The National Parks of Italy

The Gennargentu National Park In Italy.
The Gennargentu National Park In Italy.

The government of Italy has established 24 national parks throughout the country. One of these parks is located on the island of Sicily and 3 are located on the island of Sardinia. Together, these protected areas cover over 5,843 square miles. This area represents approximately 5% of the national territory of Italy. The national parks of Italy provided protected areas of conservation for the country’s biodiversity and ecoregions. In addition, researchers are able to use these parks to study many plant and animal species and their ecological relationships as well as their conservation status.

History Of National Parks In Italy

Hunting has been a popular pastime in Italy for centuries. By the early 19th century, this sport had nearly brought about the extinction of the Alpine ibex, a wild mountain goat. With only 60 individuals left, the soon-to-be King, Victor Emmanuel, declared a portion of his personal hunting ground to be a conservation area for the Alpine ibex. This established the Royal Hunting Reserve of Gran Paradiso in 1865. In 1920, King Victor Emmanuel III donated its 5,189 acres as public land and in 1922, it was declared a national park.

Oldest National Park In Italy

The Gran Paradiso National Park became the nation’s first national park in 1922, beginning a long tradition of protecting natural habitats for conservation purposes. This park is located in the Piedmont and Aosta Valley region, nestled in the Graian Alps mountains and sharing a border with the Vanoise National Park in France. Today, it encompasses 173,715 acres. Of this area, 10% is covered in forests and 9.5% is covered in glaciers. Its forests, streams, and alpine pastures provide homes for a number of plant and animal species. Some of the animals living here include the Alpine ibex, Eurasian badger, ermine, weasel, hare, Alpine chamois, Alpine marmot, and Italian wolf. Additionally, over 100 bird species either inhabit the area or pass through during migration.

Geography Of National Parks In Italy

The national parks of Italy are located in numerous geographic regions. These regions include the Alps mountains, the Apennines mountains, the Po river basin, the coasts, Mediterranean islands, the Dolomites mountains, and even near urban areas. The climates throughout the national parks include humid subtropical, humid continental, and oceanic. These varied climates and geographic regions represent a wide variety of natural habitats. Additionally, Italy is home to the highest number of plant species found in Europe, over 57,000 to be exact.

Role Of National Parks In Italy

One of the most important roles of national parks in Italy is conservation of biodiversity. This country, like much of western Europe, developed very quickly during the Industrial Revolution and after. Because of this rapid development, much of its area was not protected. This lack of protection led to a number of environmental problems that, in many ways, Italy is still confronting today. Over the last decade, Italy has made a significant effort toward environmentally friendly technology and increased conservation of biodiversity. Its national parks are an example of this effort. These parks provide national and international tourists with the opportunity to learn about the importance of preserving plants and animals as well as the opportunity to go hiking, skiing, and viewing wildlife. Additionally, they help conserve the habitats of threatened and endangered species and provide researchers with an excellent environment to study the biodiversity of Italy.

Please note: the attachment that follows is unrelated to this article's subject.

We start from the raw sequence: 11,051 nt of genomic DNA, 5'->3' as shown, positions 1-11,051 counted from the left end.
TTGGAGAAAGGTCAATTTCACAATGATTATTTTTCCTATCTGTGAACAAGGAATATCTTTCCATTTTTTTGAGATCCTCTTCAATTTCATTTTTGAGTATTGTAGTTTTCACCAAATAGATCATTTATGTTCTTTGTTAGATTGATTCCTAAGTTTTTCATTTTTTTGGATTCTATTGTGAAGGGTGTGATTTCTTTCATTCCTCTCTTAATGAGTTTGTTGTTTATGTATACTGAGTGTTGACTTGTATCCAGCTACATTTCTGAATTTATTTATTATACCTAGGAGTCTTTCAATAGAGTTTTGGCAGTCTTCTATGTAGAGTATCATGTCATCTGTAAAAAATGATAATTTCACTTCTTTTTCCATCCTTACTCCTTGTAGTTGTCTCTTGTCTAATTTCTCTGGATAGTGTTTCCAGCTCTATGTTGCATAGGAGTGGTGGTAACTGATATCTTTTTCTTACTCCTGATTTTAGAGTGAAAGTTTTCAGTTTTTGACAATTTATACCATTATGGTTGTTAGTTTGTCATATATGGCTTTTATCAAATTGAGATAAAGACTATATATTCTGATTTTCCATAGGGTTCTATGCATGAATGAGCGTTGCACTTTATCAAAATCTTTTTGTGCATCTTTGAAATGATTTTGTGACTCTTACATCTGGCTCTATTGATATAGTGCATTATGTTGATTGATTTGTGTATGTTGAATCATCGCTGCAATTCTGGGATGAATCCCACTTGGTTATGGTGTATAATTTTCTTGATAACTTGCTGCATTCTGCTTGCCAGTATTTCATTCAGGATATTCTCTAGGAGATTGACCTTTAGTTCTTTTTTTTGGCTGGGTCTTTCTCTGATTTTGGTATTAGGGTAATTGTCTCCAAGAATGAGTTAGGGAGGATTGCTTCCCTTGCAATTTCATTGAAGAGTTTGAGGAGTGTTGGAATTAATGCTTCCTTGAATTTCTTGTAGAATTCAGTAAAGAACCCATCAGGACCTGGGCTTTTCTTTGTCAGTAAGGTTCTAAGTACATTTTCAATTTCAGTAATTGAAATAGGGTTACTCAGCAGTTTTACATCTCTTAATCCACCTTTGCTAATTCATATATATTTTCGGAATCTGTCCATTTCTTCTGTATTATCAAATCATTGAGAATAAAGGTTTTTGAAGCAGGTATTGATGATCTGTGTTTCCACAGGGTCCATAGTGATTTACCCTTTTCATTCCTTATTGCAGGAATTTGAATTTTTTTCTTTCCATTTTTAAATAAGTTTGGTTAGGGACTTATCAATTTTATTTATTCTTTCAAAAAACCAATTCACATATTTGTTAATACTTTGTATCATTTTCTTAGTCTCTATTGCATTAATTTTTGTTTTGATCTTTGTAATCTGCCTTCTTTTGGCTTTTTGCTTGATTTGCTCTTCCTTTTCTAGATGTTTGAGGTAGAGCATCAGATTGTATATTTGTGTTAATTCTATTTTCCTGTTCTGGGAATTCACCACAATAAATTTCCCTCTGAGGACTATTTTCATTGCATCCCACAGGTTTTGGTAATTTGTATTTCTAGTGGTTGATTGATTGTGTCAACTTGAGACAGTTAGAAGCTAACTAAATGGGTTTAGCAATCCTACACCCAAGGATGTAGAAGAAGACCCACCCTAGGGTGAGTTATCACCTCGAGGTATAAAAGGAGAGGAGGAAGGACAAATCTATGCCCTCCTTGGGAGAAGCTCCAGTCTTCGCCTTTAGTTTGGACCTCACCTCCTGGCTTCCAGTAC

How Many National Parks Are There In Italy?

1Cilento, Vallo di Diano, and AlburniCampania1,810.48 km2 1,898 m (6,227 ft)
2PollinoBasilicata, Calabria1,711.32 km2 2,267 m (7,438 ft)
3Gran Sasso and Monti della LagaMarche, Abruzzo, Lazio1,413.31 km2 2,912 m (9,554 ft)
4StelvioLombardy, Trentino-Alto Adige/Südtirol1,307.00 km2 3,905 m (12,812 ft)
5GarganoApulia1,211.18 km2 1,065 m (3,494 ft)
6AspromonteCalabria760.53 km2 1,955 m (6,414 ft)
7Tuscan ArchipelagoTuscany746.53 km2 1,018 m (3,340 ft)
8SilaCalabria736.95 km2 1,928 m (6,325 ft)
9GennargentuSardinia730.00 km2 1,834 m (6,017 ft)
10Gran ParadisoValle d'Aosta, Piedmont700.00 km2 4,061 m (13,323 ft)
11Sibillini MountainsMarche, Umbria697.22 km2 2,476 m (8,123 ft)
12Appennino Lucano - Val d'Agri - LagonegreseBasilicata689.96 km2 2,005 m (6,578 ft)
13Alta MurgiaApulia677.39 km2 686 m (2,251 ft)
14Abruzzo, Lazio and MoliseAbruzzo, Lazio, Molise506.83 km2 2,249 m (7,379 ft)
15Foreste Casentinesi, Monte Falterona, and CampignaEmilia-Romagna, Tuscany364.00 km2 1,645 m (5,397 ft)
16AsinaraSardinia269.60 km2 408 m (1,339 ft)
17Appennino Tosco-EmilianoEmilia-Romagna, Tuscany227.92 km2 2,121 m (6,959 ft)
18Archipelago of La MaddalenaSardinia201.46 km2 212 m (696 ft)
19Val GrandePiedmont145.98 km2 2,295 m (7,530 ft)
20CirceoLazio84.40 km2 541 m (1,775 ft)
21VesuviusCampania72.59 km2 1,281 m (4,203 ft)
22Cinque TerreLiguria38.60 km2820 m (2,690 ft)
23Dolomiti BellunesiVeneto31.51 km2 2,335 m (7,661 ft)
24Isola di PantelleriaSicily836 m (2,743 ft)

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